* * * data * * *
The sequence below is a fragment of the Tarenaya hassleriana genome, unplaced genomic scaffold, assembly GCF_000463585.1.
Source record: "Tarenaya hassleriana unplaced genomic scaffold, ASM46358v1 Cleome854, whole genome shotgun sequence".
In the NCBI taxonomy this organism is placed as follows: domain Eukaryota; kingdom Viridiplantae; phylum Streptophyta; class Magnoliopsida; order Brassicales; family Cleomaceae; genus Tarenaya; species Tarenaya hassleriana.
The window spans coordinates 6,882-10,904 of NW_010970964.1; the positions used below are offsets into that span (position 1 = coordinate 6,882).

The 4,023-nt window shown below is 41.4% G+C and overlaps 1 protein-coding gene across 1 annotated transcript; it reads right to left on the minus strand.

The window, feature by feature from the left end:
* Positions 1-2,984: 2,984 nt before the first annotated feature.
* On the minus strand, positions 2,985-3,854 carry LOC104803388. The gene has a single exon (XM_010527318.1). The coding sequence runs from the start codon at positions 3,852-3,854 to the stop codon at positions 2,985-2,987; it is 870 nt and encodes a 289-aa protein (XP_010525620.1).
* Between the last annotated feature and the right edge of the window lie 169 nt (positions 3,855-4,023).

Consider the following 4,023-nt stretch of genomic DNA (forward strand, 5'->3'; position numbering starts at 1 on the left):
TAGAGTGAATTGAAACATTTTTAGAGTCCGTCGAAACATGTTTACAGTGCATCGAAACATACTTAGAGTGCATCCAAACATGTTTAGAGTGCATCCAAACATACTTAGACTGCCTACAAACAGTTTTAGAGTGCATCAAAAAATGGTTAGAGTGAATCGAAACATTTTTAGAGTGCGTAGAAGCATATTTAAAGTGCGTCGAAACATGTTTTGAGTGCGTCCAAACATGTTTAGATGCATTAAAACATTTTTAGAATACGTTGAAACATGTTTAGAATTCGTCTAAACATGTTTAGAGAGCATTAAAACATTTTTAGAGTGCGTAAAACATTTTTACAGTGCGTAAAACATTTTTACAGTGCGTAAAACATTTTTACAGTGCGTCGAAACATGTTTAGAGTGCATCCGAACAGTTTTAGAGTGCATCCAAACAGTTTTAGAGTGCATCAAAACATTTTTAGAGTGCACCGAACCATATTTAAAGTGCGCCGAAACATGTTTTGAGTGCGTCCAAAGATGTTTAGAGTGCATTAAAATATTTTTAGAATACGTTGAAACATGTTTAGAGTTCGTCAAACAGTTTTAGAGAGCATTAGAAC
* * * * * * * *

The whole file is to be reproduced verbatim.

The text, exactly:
The sequence below is a fragment of the Tarenaya hassleriana genome, unplaced genomic scaffold, assembly GCF_000463585.1.
Source record: "Tarenaya hassleriana unplaced genomic scaffold, ASM46358v1 Cleome854, whole genome shotgun sequence".
In the NCBI taxonomy this organism is placed as follows: domain Eukaryota; kingdom Viridiplantae; phylum Streptophyta; class Magnoliopsida; order Brassicales; family Cleomaceae; genus Tarenaya; species Tarenaya hassleriana.
The window spans coordinates 6,882-10,904 of NW_010970964.1; the positions used below are offsets into that span (position 1 = coordinate 6,882).

The 4,023-nt window shown below is 41.4% G+C and overlaps 1 protein-coding gene across 1 annotated transcript; it reads right to left on the minus strand.

The window, feature by feature from the left end:
* Positions 1-2,984: 2,984 nt before the first annotated feature.
* On the minus strand, positions 2,985-3,854 carry LOC104803388. The gene has a single exon (XM_010527318.1). The coding sequence runs from the start codon at positions 3,852-3,854 to the stop codon at positions 2,985-2,987; it is 870 nt and encodes a 289-aa protein (XP_010525620.1).
* Between the last annotated feature and the right edge of the window lie 169 nt (positions 3,855-4,023).

Consider the following 4,023-nt stretch of genomic DNA (forward strand, 5'->3'; position numbering starts at 1 on the left):
TAGAGTGAATTGAAACATTTTTAGAGTCCGTCGAAACATGTTTACAGTGCATCGAAACATACTTAGAGTGCATCCAAACATGTTTAGAGTGCATCCAAACATACTTAGACTGCCTACAAACAGTTTTAGAGTGCATCAAAAAATGGTTAGAGTGAATCGAAACATTTTTAGAGTGCGTAGAAGCATATTTAAAGTGCGTCGAAACATGTTTTGAGTGCGTCCAAACATGTTTAGATGCATTAAAACATTTTTAGAATACGTTGAAACATGTTTAGAATTCGTCTAAACATGTTTAGAGAGCATTAAAACATTTTTAGAGTGCGTAAAACATTTTTACAGTGCGTAAAACATTTTTACAGTGCGTAAAACATTTTTACAGTGCGTCGAAACATGTTTAGAGTGCATCCGAACAGTTTTAGAGTGCATCCAAACAGTTTTAGAGTGCATCAAAACATTTTTAGAGTGCACCGAACCATATTTAAAGTGCGCCGAAACATGTTTTGAGTGCGTCCAAAGATGTTTAGAGTGCATTAAAATATTTTTAGAATACGTTGAAACATGTTTAGAGTTCGTCAAACAGTTTTAGAGAGCATTAGAAC